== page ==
Entering September excitement filled Cleveland baseball fans as the Cleveland Indians remained competitive in the AL Central pennant race. Despite an injury riddled season featuring DL stints for all positions but shortstop, third-base, and catcher the Tribe played meaningful September baseball, at least for the first week in the month. The feat may not seem too impressive but no one could argue watching your hometown team battle for first place proves much more entertaining than seeing them battle to NOT finish last, like the Indians did the previous September.
Cleveland’s baseball playoff hopes came to a close when the second place Indians hosted the first place Detroit Tigers at Progressive Field for a three game series Monday, September 5th through Wednesday, September 7th. As the series began the Tribe remained 6.5 games back. A well-played series could put the Indians right back into the hunt for first place. Game one saw starter Ubaldo Jimenez pitch seven solid innings garnering eight strikeouts and only giving up two hits. Unfortunately one of the two hits, a three run homerun from ex-Indian Victor Martinez, did enough damage to give Detroit the win. Starter Fausto Carmona plunged the Tribe deeper in trouble the following day as Detroit whipped the Indians 10-1. Game three saw Indians utility player Shelly Duncan crank two homeruns off Detroit’s ace, the seemingly untouchable Justin Verlander. However Victor Martinez yet again found a way to haunt his old team, hitting a grand slam which led the Tigers to a three game sweep. At 9.5 games back and three weeks left in the 2011 baseball season Cleveland found their playoff hopes ripped apart.
A constant struggle causing the 2011 Cleveland Indians to go from the best American League team in May to an 80-82 finish involved overbearing injuries. Several crucial injuries stopped the team from continuously building momentum. For instance, rookie second-baseman Jason Kipnis who hit .279 with six homeruns and 11 RBIs in his first 18 MLB games and starter Josh Tomlin who at the All-Star break remained on pace to win 20 games both went down with injuries in August. In September third-baseman Jack Hannahan who hit .420 the month before suffered an injury right before the big three game series with Detroit. Now, could Jake Hannahan single handedly proved the difference maker in the series? Probably not but we in Cleveland will never really know.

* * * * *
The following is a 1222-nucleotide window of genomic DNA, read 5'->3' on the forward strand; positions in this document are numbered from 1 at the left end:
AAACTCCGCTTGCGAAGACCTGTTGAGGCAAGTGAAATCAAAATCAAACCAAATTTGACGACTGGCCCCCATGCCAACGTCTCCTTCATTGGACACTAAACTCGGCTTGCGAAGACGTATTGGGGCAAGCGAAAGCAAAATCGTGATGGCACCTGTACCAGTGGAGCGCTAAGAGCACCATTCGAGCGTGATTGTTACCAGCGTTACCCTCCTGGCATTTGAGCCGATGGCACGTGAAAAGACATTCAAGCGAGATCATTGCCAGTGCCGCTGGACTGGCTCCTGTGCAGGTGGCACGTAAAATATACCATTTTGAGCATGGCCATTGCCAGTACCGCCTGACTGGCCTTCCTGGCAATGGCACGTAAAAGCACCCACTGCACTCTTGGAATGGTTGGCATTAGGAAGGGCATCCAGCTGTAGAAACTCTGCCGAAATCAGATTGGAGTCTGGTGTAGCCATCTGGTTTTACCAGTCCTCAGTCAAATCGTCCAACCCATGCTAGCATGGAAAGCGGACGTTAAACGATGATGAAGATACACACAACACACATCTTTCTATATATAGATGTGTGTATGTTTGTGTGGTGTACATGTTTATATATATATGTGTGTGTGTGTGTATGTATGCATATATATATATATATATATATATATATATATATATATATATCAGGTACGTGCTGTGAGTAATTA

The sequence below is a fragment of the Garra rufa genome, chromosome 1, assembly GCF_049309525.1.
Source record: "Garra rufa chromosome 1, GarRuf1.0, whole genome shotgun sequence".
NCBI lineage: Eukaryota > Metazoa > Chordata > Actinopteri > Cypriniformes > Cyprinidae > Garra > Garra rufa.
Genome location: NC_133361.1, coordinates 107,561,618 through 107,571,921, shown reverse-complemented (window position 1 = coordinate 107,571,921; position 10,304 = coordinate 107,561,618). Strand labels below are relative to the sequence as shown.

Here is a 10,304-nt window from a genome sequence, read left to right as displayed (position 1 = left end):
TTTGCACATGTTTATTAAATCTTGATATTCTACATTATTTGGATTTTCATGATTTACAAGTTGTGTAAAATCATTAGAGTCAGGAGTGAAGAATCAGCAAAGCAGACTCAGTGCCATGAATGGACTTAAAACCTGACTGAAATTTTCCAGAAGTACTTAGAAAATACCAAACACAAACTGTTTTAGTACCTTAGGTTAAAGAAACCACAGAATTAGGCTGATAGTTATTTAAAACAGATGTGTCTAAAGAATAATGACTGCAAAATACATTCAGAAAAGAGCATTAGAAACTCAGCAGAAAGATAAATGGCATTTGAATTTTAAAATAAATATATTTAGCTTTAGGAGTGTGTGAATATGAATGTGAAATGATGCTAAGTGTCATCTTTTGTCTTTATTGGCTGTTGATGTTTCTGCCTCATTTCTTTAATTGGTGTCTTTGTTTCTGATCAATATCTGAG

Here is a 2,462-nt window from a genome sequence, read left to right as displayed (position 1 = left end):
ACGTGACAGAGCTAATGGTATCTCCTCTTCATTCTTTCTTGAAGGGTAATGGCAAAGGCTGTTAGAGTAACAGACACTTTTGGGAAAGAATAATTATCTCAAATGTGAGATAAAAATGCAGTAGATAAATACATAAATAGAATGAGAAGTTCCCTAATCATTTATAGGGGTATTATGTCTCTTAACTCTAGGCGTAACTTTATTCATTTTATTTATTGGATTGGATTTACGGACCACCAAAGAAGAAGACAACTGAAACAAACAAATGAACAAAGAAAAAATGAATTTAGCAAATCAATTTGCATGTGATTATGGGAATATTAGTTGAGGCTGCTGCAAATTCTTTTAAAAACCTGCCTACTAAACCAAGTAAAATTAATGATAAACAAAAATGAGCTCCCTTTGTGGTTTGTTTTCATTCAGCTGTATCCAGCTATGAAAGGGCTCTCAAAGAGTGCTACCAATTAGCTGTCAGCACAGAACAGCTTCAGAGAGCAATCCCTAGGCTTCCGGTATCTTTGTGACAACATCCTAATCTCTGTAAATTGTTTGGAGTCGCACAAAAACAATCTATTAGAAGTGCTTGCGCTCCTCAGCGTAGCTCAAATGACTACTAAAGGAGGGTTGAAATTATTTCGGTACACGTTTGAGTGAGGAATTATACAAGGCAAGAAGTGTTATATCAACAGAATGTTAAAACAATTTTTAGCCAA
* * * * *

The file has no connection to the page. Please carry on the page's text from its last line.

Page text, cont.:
All in all Clevelanders shouldn’t complain. As Associated Press’s Tom Withers pointed out in a preseason article baseball experts gave the Tribe “little chance to contend in 2011.” Yes, the final 80-82 record appears disappointing when you consider at one point the Indians enjoyed a record 15 games above .500. Still 80-82 looks a lot friendlier then the 2010 69-93 and 2009 65-97 campaigns. Perhaps most encouraging, 2011 shows the young Indians ball club when healthy possesses great potential.
Cleveland Indians Official Website